After a one year hiatus, the annual Martin Luther King Junior Breakfast was held at the University of Maine.
It was put on by a different organization this year, but the focus remains the same.
The Maine Human Rights Coalition took up the task of hosting the breakfast this year. The keynote speaker had been in Orono for previous years and he would like to see more people attend and turn this day into a day of action.
“Without anybody doing anything on this day it means that ultimately it becomes nothing more than another sales day in America. Look at the President’s Day that we currently have,” said Reverend Dr. Forrest M. Pritchett. “People do look forward to going out shopping and getting great bargains. So let’s hope and pray that through our emphasis to emphasize a day on in community action in programming and conferencing, and the networking that will lay a sturdy foundation that won’t be corroded by commercialism.”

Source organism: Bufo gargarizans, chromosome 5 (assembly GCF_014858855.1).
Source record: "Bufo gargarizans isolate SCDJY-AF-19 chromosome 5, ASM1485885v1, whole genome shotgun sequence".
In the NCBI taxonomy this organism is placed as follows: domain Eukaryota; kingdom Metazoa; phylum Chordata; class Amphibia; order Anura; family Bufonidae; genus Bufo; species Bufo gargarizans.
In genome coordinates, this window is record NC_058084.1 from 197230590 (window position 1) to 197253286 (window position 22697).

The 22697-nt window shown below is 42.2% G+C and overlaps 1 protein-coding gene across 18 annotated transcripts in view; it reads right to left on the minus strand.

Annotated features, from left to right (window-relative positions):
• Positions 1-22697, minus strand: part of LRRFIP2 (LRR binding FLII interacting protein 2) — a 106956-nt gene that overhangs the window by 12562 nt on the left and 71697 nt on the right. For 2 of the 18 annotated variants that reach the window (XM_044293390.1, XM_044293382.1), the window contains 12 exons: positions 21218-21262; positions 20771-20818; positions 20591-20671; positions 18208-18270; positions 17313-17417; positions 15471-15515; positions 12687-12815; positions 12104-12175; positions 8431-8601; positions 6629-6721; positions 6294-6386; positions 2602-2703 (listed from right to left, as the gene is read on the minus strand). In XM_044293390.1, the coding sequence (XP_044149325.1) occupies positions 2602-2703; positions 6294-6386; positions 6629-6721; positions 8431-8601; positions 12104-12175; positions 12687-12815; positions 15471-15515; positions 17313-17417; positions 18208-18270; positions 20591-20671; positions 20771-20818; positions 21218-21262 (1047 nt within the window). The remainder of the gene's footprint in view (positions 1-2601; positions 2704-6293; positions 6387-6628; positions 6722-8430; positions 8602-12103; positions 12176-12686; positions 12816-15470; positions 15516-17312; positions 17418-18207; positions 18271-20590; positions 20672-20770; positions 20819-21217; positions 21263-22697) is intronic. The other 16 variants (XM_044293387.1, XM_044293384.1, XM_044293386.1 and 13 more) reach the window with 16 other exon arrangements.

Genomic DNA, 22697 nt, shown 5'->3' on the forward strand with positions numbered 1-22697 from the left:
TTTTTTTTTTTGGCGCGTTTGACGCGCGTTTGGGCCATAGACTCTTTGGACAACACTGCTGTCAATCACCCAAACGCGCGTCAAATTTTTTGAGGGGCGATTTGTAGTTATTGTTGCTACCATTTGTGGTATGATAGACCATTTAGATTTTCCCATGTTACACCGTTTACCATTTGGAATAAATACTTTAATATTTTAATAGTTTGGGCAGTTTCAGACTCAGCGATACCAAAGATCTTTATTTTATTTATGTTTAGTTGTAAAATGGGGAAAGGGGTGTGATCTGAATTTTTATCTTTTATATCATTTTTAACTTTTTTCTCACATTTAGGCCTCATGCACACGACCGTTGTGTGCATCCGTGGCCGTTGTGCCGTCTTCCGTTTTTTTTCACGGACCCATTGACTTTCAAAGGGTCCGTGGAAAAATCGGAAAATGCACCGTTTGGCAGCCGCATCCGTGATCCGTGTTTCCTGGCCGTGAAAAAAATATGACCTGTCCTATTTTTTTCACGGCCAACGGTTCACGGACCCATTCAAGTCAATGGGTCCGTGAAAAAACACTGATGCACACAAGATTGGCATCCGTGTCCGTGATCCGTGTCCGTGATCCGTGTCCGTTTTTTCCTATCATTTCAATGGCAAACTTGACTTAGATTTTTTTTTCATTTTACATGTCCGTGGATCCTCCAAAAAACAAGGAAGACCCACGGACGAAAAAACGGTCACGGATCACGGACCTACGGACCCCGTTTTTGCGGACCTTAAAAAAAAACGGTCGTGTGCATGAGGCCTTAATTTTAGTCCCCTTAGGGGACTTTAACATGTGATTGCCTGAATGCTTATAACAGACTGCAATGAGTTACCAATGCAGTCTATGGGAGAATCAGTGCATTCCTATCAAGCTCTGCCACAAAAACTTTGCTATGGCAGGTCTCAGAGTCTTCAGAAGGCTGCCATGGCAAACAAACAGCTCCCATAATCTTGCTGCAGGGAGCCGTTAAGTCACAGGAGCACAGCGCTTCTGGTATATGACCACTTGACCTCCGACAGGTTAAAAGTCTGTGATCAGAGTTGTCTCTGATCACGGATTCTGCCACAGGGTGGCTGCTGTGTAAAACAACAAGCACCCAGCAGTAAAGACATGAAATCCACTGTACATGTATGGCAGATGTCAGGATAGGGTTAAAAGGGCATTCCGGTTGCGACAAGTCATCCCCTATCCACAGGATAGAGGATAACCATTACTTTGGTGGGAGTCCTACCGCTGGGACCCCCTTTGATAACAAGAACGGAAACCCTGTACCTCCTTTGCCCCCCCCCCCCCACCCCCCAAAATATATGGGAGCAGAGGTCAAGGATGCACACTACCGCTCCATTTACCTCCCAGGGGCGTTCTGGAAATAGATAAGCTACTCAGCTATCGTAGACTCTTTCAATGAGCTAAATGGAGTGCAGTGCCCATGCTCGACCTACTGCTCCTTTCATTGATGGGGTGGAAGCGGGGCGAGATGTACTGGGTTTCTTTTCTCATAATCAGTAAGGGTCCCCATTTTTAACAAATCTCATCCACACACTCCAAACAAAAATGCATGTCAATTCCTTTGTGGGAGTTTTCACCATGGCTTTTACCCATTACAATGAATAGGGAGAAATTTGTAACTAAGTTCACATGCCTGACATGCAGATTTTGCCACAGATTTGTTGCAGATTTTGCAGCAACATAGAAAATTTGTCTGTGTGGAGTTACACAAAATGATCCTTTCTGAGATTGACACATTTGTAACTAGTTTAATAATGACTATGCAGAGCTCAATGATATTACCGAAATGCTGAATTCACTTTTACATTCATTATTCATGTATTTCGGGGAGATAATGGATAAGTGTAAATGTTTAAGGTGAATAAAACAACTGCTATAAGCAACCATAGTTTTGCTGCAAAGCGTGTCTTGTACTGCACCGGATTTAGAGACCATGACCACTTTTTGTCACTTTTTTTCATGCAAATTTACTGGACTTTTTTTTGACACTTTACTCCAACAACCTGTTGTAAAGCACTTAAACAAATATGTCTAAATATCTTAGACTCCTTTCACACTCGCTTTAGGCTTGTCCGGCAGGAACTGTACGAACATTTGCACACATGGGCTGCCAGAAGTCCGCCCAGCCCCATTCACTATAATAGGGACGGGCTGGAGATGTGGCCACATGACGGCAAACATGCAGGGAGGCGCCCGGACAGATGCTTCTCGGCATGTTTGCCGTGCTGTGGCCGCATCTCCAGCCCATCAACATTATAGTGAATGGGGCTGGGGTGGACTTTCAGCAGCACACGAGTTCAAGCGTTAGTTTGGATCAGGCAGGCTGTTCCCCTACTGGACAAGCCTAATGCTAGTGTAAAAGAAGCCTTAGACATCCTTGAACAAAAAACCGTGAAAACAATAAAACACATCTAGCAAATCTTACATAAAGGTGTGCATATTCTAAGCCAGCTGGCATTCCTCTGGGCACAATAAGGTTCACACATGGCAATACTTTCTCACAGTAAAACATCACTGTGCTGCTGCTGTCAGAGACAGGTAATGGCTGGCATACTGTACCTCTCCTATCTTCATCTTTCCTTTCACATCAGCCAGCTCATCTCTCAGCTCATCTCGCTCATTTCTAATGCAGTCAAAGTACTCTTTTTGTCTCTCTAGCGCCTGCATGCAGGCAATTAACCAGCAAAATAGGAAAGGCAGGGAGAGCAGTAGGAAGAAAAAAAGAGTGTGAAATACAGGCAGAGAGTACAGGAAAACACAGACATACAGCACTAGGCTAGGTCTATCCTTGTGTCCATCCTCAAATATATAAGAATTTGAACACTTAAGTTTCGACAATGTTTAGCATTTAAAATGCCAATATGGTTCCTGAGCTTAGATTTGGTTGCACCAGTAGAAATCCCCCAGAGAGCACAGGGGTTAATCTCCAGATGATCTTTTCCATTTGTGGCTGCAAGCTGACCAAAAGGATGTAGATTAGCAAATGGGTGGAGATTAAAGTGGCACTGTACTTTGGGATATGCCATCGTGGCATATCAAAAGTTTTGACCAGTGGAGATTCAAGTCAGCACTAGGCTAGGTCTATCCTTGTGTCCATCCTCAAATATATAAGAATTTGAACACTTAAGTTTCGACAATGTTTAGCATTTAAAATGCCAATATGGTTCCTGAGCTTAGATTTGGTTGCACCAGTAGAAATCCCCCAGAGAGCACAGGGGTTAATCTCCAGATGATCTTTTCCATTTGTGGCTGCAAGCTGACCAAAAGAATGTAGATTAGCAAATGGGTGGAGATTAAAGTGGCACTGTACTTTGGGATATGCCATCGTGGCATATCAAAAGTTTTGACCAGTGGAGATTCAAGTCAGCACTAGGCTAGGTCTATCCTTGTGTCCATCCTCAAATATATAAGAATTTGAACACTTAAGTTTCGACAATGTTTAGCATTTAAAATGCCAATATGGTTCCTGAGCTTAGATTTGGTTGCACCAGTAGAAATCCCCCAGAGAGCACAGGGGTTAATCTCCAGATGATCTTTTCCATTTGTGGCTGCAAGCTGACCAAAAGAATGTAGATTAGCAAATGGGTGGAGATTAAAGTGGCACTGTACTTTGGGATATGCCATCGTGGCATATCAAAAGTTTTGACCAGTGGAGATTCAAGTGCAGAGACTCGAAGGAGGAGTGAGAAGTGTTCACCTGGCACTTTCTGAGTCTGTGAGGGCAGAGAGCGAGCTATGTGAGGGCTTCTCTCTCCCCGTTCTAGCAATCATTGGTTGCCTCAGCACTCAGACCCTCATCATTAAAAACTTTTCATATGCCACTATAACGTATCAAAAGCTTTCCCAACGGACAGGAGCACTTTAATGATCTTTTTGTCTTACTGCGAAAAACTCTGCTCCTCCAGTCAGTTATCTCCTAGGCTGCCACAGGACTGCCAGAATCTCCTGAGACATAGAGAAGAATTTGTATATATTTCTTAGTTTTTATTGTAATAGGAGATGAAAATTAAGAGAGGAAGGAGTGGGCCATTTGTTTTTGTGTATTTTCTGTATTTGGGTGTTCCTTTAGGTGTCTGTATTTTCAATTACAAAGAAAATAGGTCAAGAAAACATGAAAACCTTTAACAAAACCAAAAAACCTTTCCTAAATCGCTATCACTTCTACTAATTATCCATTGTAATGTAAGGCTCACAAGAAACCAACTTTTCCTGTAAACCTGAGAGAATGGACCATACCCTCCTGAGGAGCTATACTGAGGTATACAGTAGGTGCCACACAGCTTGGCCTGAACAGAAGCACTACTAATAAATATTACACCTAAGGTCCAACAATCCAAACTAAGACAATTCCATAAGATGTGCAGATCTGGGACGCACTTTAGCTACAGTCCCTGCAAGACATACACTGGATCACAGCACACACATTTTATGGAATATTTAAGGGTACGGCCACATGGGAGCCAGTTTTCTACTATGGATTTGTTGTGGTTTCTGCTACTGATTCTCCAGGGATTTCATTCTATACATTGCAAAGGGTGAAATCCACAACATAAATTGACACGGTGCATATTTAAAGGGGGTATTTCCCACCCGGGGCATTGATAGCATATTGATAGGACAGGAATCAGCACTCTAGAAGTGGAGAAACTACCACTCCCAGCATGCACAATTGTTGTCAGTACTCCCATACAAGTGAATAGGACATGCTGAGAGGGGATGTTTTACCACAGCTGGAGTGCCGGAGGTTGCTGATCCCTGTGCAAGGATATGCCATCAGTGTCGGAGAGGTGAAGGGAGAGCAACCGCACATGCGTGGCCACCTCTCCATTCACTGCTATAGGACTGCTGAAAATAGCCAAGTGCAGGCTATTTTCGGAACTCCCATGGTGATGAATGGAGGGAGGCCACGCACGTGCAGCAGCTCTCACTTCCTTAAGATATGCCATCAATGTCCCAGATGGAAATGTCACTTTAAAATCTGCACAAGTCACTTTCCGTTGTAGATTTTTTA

For the Coalition’s President James Varner the resumption of the breakfast will give people a chance to ask what can still be done. “I am thankful of this day that we have to help people to pause and think for a moment that hey Dr. King died for a better world and what is my responsibility.”
Those on hand believe while five decades have passed since Dr. King’s ‘I Have A Dream’ speech that history has shaped today and Dr. Pritchett believes it will continue to impact the future. “The Civil Rights Movement I believe from the 60’s through the 70’s has provided the model for change that this country has experienced for many, many groups through the 80’s, through the 90’s, and now into the 21st century, so that there is an enduring legacy and that there is a legacy I will believe that should be manifested again throughout the next fifty years.”